The Kgotla is still relevant

22nd November 2017
The Fireplace


By Matshediso Fologang -

Traditionally the kgotla system has been the hub of our indigenous democracy. All major and critical decisions were taken here. Such decisions were subjected to thorough, robust and open debate. The final outcome was based on consensus, with the presiding official finally announcing the related resolution. Never in our tradition did the leader impose his will or his word. We have always had the mechanism to counter such behavior. Any leader in our society had a cycle of uncles and brothers to dissuade him from imposing his thoughts over the people he led.

This was and is how our traditional kgotla system worked. It remains the foundation of our democracy upon which the modern republican system of governance derives its strength. Leaders who in history are known as good were those who strongly adhered to the simple processes of consultation and consensus. It is therefore not strange that our democracy as an emerging nation in the 1960s did not like those of many of our contemporaries. Despite the republican constitution then placing much power on the leader, we did not like many other newly independent states, our founding fathers never thought of a one party state system. For a long time there was dominance of one political party and there was never a time that our people thought of joining the African bandwagon of one leader. Our democracy was based on the principles and tenets of ‘mmualebe’ and ‘mafoko a kgotla mantle otlhe.’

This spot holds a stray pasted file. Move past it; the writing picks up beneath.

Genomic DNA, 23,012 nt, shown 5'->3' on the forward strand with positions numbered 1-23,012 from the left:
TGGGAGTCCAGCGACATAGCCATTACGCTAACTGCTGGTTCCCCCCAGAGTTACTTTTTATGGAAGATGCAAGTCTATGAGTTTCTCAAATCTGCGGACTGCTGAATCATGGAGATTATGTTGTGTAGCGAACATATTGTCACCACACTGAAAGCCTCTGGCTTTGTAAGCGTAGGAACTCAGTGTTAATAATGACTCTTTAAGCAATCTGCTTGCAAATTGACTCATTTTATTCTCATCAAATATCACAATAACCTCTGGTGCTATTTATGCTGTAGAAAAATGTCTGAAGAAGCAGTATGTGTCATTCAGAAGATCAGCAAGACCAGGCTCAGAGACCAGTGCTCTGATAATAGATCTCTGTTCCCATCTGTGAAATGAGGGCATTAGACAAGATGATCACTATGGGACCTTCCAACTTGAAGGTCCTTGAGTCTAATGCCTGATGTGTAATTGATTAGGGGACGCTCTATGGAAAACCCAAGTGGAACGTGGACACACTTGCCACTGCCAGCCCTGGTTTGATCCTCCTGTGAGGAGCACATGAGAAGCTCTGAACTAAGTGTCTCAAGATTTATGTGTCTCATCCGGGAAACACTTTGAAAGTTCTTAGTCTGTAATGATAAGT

The kgotla has built the democracy of our society. In every village in this country the whole process of consultation on almost all matters that affect the socio-economic development of the people is anchored on the kgotla. All leaders including the political leadership always meet the people to get their views and report back on matters of national interest through the traditional meeting place. Whereas the Romans and Greeks in the evolution used amphitheatres and public squares as the arena of debate ours was and remains the kgotla. Can we have an alternative meeting place which is more democratic and neutral in our contemporary society than the kgotla? Recently I have had interaction with people who think that the kgotla system stifles debate and that issues relating to development should be taken out of the kgotla to community centres.

The reasons advanced by the anti-kgotla people were that the leadership imposes its views and opinions on the majority. In my working life I have had the opportunity to serve in the various villages in this country and I have witnessed the manner in which traditional system of consultation has in a number ways helped in finding solutions to what would have not been easily resolved outside the kgotla. Yes, there are some constraints in the system. Previously it was a patriarchal setup and women and youth were not traditionally allowed participation. However, as we advanced socially and economically, we embraced such developments into our culture, In the modern Botswana I have witnessed people vigorously put across their views in the kgotla meetings without fear. Never have I seen any Kgosi or leader imposing his/her personal views on the people. The Kgotla is still important to our development and democracy. It must be preserved.

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